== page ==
striking a telephone post and sev
ered it at Its base. Both ears were
badly smashed op. but no, one, "tfas.
ADDED TO LISTii
. Against. Assessment and
' Nestucca Laws j
Secretary ' of Slate to Clteek oa
legality of NAmes; Liity Used
- it'o. DiscHnitnatc,. Declarecf
In Statement (
Predictions that the so-ealle.f
propertyVtseessment law andT.tha
NestUcca , closing law, enacted at
the last legislative session, would
be "attacked' by referendum. 'at" the
special electidn June 28. wero
coriffrmed Friday when" petition
asking for a referendum vote were
filed In; t,he' state deparlment. It
was" the last day on which filing
was permitted by law.
Petitions for referring the pro
perty; aspoRsme.nt1 law. filed L.
B. Smith, secretary of the Greater
Oregon 'association with head
quarters In Portland, contain 13,-
389' 'signatures; or about' ,00i
in excess of the jiumbet Teqnlred
to place" the referendum measum
oh the ballot. - . .
" ' Allt Che, k N'uniet J
If the check of the secretary pP
state shows that the, signatures
are regular the -referendum meas
ure willjappear on the ballot at
the" special election next month.
Mrs-. Smith, who brought the pe
tions to Salem, aald that virtually
every county In Oregon was repre
sented among the signatures.
The law under, referendum at
tack, was recommended .v hy tho
state tax Investigating committee
and was known as house bill 72 .
irptovlcTcd addlHohar powers for
county asbessorg in determining
property "Valuations and gave the
state tax commission authority to
reassess in cae where the valua
tions fixed by county assessors
were declared to be unfair or un
reasonable. : f
. StAtemcnt Issued
, Tb,e fact that these petitions
have been filed referring the law ,
to " the voters for approval or re
jection does not mean that the act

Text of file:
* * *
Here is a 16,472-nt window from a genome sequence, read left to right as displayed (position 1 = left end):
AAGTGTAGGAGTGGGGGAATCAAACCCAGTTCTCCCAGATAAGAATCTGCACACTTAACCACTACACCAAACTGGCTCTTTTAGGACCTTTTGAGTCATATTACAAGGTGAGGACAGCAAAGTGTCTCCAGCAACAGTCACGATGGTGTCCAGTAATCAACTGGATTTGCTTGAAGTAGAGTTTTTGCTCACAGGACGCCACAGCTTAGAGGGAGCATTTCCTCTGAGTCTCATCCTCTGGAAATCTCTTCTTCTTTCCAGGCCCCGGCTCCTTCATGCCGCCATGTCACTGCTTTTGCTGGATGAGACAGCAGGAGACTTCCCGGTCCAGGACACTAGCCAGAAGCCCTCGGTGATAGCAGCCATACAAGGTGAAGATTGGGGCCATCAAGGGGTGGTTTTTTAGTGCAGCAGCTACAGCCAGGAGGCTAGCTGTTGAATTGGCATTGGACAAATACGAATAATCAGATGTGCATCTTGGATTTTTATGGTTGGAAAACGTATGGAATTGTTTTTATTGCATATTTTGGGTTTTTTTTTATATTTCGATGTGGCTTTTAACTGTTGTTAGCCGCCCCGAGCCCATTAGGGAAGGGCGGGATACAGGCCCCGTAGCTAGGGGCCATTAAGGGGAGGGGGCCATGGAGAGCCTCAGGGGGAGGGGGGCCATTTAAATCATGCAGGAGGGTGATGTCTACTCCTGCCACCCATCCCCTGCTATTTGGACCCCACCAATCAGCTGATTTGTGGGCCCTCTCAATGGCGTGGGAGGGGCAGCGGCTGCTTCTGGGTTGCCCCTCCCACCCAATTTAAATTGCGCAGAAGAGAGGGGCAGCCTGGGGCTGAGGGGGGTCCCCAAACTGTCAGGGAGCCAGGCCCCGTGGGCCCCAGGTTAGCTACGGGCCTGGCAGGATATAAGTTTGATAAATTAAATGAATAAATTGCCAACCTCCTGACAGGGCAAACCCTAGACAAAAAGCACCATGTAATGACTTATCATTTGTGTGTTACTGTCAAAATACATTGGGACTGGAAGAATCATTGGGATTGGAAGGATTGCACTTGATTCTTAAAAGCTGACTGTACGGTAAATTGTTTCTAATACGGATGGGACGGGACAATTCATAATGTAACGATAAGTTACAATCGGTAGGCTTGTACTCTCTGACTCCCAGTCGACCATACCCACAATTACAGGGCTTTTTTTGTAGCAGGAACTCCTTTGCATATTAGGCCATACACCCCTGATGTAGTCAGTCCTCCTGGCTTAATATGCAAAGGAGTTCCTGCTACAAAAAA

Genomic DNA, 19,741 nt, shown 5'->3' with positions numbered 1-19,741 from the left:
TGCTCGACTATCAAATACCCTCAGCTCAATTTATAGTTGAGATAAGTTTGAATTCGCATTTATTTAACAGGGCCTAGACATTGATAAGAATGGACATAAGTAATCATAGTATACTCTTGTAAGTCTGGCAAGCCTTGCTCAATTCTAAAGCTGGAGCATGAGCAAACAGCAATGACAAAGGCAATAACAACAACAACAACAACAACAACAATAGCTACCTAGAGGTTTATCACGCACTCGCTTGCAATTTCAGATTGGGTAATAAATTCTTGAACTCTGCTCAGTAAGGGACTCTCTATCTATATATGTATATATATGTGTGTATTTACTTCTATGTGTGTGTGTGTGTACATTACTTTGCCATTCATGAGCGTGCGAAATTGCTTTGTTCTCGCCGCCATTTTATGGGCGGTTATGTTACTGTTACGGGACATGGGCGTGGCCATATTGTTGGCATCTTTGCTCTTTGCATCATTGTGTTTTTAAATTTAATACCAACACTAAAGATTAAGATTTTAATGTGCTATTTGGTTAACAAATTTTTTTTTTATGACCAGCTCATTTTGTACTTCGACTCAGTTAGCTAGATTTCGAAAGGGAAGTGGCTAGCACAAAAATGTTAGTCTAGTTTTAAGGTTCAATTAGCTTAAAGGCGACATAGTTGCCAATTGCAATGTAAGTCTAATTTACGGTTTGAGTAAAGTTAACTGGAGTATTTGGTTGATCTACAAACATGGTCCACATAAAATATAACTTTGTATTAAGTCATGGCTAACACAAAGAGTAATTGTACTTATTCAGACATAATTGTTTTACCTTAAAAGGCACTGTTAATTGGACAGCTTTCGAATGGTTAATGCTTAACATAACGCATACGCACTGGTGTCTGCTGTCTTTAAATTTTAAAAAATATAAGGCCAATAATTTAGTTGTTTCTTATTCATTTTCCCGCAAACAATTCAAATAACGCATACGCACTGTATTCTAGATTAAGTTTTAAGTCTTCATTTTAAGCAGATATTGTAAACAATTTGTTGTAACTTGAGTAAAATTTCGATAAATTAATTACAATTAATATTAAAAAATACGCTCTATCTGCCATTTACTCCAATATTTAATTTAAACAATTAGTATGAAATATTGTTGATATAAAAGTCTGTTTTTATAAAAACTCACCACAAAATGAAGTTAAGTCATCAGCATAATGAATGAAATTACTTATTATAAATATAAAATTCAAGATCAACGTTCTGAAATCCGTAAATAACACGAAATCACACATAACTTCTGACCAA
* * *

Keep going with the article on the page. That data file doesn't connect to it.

was not well considered by tho
legislature,; read a statement Is
sued by Miy. Smith here today.
-. .tvhn. tkn 'hluA hlanlci was
authorized the worst fears of the
(Contlnufd on Pe 4.)
GAS WELL tlRE
TORCH PUT OUT
EXPLOSIVE "EXPERT SUCCESS
FVL AVlTTf NTTKO CHARGE
Ietl)M From Explosion
,-: Eight; Frre - Killed.
Colorado Mine "
BORGKR, Texas, May 27.
(AP)-l"The 200 foot torch ot fir
flaming from a gas well in tho
heart of SaAford, oil boom town
near here was blown out at 11 "15
o'clock tonight on the second shot,
'Tex Thornton, explosive ex
pert and. hero of many battles
against fire in the mid-continent
oil fields, made preparations early
tonight for carrying the charge
of nitroglycerine to, the base olj
the huge finger of fire and setting;
it off. '
Thornton tested out his flro
proof suit which he wore in ap
proaching the burning well with.'
his charge of explosives, by eight
excursions -into the crater of tho
flaming gaser today.
Directing: a ere w of men like
wise clad, he fastened cables to
the "Wrecked ' machinery. Tha
cables were carried to . motor;:
trucks a block away and the ma-
chinery hauled out.
- Steam .boilers were groflped:
around the well and four lines ot
hose were 'laid to shoot spray ofi
steam on the, gasser -after tht
nitroglycerine had snuTfed out thj(
f lime for an instant,
. .Deaths from the explosion -that?
started the' fire reached eight to
jr.; . i
To lessen the chance ot a ire
mature explosion, the grour. "
around . the, well was drect!..
with .water. Between 60 asi 7
quarts of tfc explosive were
tained In the big capsule prc;ar .
by.Thornton. The capsule -r-;-,
sheathed in asbestos to trotct i
Cont'tiud oa Vs 4. t .